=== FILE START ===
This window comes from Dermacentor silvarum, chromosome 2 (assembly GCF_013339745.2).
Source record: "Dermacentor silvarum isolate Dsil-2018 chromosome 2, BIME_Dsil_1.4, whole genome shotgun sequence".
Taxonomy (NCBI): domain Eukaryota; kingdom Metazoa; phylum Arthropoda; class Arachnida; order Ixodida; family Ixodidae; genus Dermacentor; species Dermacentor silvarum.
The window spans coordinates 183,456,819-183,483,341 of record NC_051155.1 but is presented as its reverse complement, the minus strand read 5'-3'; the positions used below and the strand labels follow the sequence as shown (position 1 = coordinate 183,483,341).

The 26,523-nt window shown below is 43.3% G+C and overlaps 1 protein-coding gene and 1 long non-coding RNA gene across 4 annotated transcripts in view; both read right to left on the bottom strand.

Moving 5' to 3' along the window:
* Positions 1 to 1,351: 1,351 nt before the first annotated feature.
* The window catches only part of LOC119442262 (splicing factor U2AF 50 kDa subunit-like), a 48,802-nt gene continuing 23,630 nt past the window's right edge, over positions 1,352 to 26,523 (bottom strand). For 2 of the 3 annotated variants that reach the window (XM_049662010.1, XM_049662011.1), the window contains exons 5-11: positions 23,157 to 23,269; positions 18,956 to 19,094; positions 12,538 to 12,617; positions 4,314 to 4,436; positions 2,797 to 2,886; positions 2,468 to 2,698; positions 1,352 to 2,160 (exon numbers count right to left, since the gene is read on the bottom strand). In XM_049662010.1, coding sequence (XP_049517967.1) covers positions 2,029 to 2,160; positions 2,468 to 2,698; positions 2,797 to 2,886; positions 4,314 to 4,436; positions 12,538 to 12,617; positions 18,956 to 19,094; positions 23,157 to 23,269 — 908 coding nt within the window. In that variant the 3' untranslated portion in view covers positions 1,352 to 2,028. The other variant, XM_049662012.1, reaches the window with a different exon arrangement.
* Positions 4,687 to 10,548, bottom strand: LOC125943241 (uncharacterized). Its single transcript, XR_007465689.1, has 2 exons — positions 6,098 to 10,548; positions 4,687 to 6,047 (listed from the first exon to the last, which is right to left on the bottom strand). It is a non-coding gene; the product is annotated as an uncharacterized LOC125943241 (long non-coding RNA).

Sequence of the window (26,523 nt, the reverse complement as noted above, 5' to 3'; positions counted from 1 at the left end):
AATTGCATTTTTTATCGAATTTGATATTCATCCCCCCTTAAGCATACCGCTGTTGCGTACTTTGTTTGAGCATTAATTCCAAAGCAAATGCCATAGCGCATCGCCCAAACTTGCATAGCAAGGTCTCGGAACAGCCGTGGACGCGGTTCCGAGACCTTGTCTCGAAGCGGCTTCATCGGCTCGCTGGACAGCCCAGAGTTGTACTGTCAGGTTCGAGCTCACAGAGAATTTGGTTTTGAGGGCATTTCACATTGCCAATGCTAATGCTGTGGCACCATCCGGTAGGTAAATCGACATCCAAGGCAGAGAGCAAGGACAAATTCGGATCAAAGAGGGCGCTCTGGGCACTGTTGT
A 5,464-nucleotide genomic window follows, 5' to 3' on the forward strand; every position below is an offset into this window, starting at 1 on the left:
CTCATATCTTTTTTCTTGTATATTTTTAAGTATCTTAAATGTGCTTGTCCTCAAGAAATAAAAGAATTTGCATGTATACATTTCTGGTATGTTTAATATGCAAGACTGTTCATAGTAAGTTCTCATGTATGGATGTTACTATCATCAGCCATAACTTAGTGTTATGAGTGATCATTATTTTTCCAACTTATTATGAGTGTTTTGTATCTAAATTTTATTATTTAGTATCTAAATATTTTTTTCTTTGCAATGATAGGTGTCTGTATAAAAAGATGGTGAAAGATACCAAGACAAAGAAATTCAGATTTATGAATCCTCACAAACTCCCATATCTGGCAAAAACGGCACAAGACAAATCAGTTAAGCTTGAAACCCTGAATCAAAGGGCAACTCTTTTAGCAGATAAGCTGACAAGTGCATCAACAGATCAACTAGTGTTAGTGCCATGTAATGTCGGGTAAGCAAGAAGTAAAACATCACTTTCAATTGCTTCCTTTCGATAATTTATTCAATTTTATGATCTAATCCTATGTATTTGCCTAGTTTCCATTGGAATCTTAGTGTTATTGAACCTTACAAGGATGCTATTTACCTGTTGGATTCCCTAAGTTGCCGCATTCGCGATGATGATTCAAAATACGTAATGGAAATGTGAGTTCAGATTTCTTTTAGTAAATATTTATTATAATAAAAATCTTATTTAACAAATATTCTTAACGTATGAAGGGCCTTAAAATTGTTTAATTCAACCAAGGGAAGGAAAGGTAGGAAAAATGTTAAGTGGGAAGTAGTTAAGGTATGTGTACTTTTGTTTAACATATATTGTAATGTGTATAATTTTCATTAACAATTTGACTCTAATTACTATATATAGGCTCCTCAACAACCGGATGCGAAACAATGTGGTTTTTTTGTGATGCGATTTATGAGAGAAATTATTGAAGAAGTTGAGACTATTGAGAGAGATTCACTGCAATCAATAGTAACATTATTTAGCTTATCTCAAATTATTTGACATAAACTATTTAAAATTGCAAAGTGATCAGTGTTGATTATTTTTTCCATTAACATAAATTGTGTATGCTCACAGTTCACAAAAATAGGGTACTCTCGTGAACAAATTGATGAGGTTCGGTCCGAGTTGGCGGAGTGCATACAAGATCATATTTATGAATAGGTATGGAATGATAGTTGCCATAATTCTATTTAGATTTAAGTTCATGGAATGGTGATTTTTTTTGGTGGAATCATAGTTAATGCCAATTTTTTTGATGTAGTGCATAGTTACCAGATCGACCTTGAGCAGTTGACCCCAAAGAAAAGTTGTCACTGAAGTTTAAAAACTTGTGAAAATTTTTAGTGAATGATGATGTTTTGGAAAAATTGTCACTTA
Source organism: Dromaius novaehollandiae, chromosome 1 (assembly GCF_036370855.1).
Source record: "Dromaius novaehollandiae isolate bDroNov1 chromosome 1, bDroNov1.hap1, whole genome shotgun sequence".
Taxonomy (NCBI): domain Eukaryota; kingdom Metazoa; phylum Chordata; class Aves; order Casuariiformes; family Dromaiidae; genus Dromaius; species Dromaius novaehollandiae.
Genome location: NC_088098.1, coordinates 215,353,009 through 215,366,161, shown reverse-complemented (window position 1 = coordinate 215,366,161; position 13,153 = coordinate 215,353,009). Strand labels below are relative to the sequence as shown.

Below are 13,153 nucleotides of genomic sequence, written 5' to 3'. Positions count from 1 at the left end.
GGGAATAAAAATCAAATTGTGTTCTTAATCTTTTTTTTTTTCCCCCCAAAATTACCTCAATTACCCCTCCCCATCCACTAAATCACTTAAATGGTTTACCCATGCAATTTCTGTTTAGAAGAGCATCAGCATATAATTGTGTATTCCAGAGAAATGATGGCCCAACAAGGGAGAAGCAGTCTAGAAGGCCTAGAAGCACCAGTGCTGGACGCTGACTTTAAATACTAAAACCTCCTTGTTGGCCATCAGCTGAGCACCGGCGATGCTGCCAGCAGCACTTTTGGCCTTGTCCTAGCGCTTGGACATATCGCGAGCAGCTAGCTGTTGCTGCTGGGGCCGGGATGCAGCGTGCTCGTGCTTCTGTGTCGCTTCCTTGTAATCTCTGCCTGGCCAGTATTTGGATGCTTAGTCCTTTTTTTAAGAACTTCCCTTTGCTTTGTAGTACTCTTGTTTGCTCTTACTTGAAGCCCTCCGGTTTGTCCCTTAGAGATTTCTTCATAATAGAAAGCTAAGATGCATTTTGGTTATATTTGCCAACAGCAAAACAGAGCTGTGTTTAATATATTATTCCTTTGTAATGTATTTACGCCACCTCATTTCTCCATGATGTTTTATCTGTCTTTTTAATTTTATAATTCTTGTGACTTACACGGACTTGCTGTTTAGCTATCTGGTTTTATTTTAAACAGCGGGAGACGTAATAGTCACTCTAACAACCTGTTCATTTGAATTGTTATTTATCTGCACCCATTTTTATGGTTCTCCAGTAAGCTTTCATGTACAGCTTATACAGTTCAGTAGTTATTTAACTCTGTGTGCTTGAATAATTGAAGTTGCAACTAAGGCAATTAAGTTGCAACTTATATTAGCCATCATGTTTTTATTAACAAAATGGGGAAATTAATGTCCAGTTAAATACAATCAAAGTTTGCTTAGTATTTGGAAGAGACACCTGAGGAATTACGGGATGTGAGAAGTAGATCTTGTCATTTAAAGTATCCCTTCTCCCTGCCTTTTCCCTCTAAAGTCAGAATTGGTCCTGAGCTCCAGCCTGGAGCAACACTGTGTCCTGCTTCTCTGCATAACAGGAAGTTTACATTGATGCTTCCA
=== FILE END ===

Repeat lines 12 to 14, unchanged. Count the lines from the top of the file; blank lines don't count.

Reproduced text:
A 5,464-nucleotide genomic window follows, 5' to 3' on the forward strand; every position below is an offset into this window, starting at 1 on the left:
CTCATATCTTTTTTCTTGTATATTTTTAAGTATCTTAAATGTGCTTGTCCTCAAGAAATAAAAGAATTTGCATGTATACATTTCTGGTATGTTTAATATGCAAGACTGTTCATAGTAAGTTCTCATGTATGGATGTTACTATCATCAGCCATAACTTAGTGTTATGAGTGATCATTATTTTTCCAACTTATTATGAGTGTTTTGTATCTAAATTTTATTATTTAGTATCTAAATATTTTTTTCTTTGCAATGATAGGTGTCTGTATAAAAAGATGGTGAAAGATACCAAGACAAAGAAATTCAGATTTATGAATCCTCACAAACTCCCATATCTGGCAAAAACGGCACAAGACAAATCAGTTAAGCTTGAAACCCTGAATCAAAGGGCAACTCTTTTAGCAGATAAGCTGACAAGTGCATCAACAGATCAACTAGTGTTAGTGCCATGTAATGTCGGGTAAGCAAGAAGTAAAACATCACTTTCAATTGCTTCCTTTCGATAATTTATTCAATTTTATGATCTAATCCTATGTATTTGCCTAGTTTCCATTGGAATCTTAGTGTTATTGAACCTTACAAGGATGCTATTTACCTGTTGGATTCCCTAAGTTGCCGCATTCGCGATGATGATTCAAAATACGTAATGGAAATGTGAGTTCAGATTTCTTTTAGTAAATATTTATTATAATAAAAATCTTATTTAACAAATATTCTTAACGTATGAAGGGCCTTAAAATTGTTTAATTCAACCAAGGGAAGGAAAGGTAGGAAAAATGTTAAGTGGGAAGTAGTTAAGGTATGTGTACTTTTGTTTAACATATATTGTAATGTGTATAATTTTCATTAACAATTTGACTCTAATTACTATATATAGGCTCCTCAACAACCGGATGCGAAACAATGTGGTTTTTTTGTGATGCGATTTATGAGAGAAATTATTGAAGAAGTTGAGACTATTGAGAGAGATTCACTGCAATCAATAGTAACATTATTTAGCTTATCTCAAATTATTTGACATAAACTATTTAAAATTGCAAAGTGATCAGTGTTGATTATTTTTTCCATTAACATAAATTGTGTATGCTCACAGTTCACAAAAATAGGGTACTCTCGTGAACAAATTGATGAGGTTCGGTCCGAGTTGGCGGAGTGCATACAAGATCATATTTATGAATAGGTATGGAATGATAGTTGCCATAATTCTATTTAGATTTAAGTTCATGGAATGGTGATTTTTTTTGGTGGAATCATAGTTAATGCCAATTTTTTTGATGTAGTGCATAGTTACCAGATCGACCTTGAGCAGTTGACCCCAAAGAAAAGTTGTCACTGAAGTTTAAAAACTTGTGAAAATTTTTAGTGAATGATGATGTTTTGGAAAAATTGTCACTTA
Source organism: Dromaius novaehollandiae, chromosome 1 (assembly GCF_036370855.1).